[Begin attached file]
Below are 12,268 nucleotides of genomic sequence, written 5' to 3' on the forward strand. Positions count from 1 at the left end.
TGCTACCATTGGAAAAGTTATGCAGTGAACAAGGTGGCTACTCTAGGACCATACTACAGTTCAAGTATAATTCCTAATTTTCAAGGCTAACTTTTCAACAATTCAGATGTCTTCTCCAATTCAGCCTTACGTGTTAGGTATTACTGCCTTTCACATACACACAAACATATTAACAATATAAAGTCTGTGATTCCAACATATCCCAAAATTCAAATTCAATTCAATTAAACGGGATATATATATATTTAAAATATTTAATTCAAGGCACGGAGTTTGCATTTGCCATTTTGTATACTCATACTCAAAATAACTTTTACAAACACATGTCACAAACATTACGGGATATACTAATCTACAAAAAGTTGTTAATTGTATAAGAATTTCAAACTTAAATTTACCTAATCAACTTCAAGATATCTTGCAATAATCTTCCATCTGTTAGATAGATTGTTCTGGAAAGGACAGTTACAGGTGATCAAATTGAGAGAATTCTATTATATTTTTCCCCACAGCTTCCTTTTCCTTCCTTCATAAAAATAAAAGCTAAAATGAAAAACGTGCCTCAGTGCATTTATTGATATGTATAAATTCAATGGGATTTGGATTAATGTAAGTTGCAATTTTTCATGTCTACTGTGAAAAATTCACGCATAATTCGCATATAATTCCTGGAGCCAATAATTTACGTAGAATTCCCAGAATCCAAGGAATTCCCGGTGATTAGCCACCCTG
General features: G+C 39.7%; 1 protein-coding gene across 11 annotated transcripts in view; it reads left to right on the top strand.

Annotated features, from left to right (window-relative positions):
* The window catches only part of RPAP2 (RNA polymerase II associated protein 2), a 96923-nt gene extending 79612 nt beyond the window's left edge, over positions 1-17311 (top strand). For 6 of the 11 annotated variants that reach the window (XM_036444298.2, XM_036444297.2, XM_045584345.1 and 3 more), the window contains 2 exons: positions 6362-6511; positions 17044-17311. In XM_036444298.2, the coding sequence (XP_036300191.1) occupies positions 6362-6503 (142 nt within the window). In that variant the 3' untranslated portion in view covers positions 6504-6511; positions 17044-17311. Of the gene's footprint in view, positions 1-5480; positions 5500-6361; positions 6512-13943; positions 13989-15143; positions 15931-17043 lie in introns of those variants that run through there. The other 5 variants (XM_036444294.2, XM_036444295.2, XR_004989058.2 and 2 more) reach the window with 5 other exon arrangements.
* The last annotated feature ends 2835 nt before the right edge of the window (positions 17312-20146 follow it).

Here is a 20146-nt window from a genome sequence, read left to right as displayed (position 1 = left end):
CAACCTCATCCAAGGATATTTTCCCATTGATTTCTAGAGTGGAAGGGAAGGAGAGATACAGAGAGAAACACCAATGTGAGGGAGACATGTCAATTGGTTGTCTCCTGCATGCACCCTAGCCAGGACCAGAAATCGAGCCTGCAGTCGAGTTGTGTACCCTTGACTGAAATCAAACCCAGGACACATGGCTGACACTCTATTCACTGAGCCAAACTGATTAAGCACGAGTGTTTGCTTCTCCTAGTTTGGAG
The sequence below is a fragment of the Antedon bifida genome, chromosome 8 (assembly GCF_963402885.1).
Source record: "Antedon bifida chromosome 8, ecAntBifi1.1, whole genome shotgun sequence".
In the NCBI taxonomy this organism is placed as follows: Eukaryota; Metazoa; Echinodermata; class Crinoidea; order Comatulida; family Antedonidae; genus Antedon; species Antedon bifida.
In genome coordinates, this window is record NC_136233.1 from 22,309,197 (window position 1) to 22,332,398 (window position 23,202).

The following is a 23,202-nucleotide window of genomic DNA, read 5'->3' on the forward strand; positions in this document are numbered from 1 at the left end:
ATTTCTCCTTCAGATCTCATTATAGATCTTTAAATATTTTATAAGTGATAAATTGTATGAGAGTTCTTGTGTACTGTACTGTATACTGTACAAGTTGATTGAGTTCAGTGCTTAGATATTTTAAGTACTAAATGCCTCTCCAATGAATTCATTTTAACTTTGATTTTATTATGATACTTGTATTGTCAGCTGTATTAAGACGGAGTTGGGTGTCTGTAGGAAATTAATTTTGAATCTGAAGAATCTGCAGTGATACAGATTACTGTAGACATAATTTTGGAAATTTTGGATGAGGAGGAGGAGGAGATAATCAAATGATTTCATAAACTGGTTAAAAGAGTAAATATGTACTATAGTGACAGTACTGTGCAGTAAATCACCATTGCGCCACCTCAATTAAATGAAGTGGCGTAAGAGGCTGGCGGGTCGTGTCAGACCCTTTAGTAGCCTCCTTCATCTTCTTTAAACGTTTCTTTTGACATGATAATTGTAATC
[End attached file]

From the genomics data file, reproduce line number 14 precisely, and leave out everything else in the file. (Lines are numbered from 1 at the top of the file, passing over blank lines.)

ATTTCTCCTTCAGATCTCATTATAGATCTTTAAATATTTTATAAGTGATAAATTGTATGAGAGTTCTTGTGTACTGTACTGTATACTGTACAAGTTGATTGAGTTCAGTGCTTAGATATTTTAAGTACTAAATGCCTCTCCAATGAATTCATTTTAACTTTGATTTTATTATGATACTTGTATTGTCAGCTGTATTAAGACGGAGTTGGGTGTCTGTAGGAAATTAATTTTGAATCTGAAGAATCTGCAGTGATACAGATTACTGTAGACATAATTTTGGAAATTTTGGATGAGGAGGAGGAGGAGATAATCAAATGATTTCATAAACTGGTTAAAAGAGTAAATATGTACTATAGTGACAGTACTGTGCAGTAAATCACCATTGCGCCACCTCAATTAAATGAAGTGGCGTAAGAGGCTGGCGGGTCGTGTCAGACCCTTTAGTAGCCTCCTTCATCTTCTTTAAACGTTTCTTTTGACATGATAATTGTAATC